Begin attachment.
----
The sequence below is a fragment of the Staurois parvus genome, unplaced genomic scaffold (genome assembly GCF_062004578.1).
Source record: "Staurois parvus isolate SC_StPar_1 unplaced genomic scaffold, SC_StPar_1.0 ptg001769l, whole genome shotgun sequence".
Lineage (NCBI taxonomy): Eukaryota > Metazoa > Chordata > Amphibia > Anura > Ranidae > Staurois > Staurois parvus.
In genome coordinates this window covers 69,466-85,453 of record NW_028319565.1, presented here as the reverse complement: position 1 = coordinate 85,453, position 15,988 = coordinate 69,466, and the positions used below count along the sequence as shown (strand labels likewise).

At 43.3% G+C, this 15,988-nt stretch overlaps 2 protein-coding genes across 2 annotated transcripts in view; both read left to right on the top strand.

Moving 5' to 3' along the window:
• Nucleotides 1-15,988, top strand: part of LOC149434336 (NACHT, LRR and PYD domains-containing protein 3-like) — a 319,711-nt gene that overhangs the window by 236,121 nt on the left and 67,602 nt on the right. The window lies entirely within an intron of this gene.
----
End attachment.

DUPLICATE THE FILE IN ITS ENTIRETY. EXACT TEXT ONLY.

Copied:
The sequence below is a fragment of the Staurois parvus genome, unplaced genomic scaffold (genome assembly GCF_062004578.1).
Source record: "Staurois parvus isolate SC_StPar_1 unplaced genomic scaffold, SC_StPar_1.0 ptg001769l, whole genome shotgun sequence".
Lineage (NCBI taxonomy): Eukaryota > Metazoa > Chordata > Amphibia > Anura > Ranidae > Staurois > Staurois parvus.
In genome coordinates this window covers 69,466-85,453 of record NW_028319565.1, presented here as the reverse complement: position 1 = coordinate 85,453, position 15,988 = coordinate 69,466, and the positions used below count along the sequence as shown (strand labels likewise).

At 43.3% G+C, this 15,988-nt stretch overlaps 2 protein-coding genes across 2 annotated transcripts in view; both read left to right on the top strand.

Moving 5' to 3' along the window:
• Nucleotides 1-15,988, top strand: part of LOC149434336 (NACHT, LRR and PYD domains-containing protein 3-like) — a 319,711-nt gene that overhangs the window by 236,121 nt on the left and 67,602 nt on the right. The window lies entirely within an intron of this gene.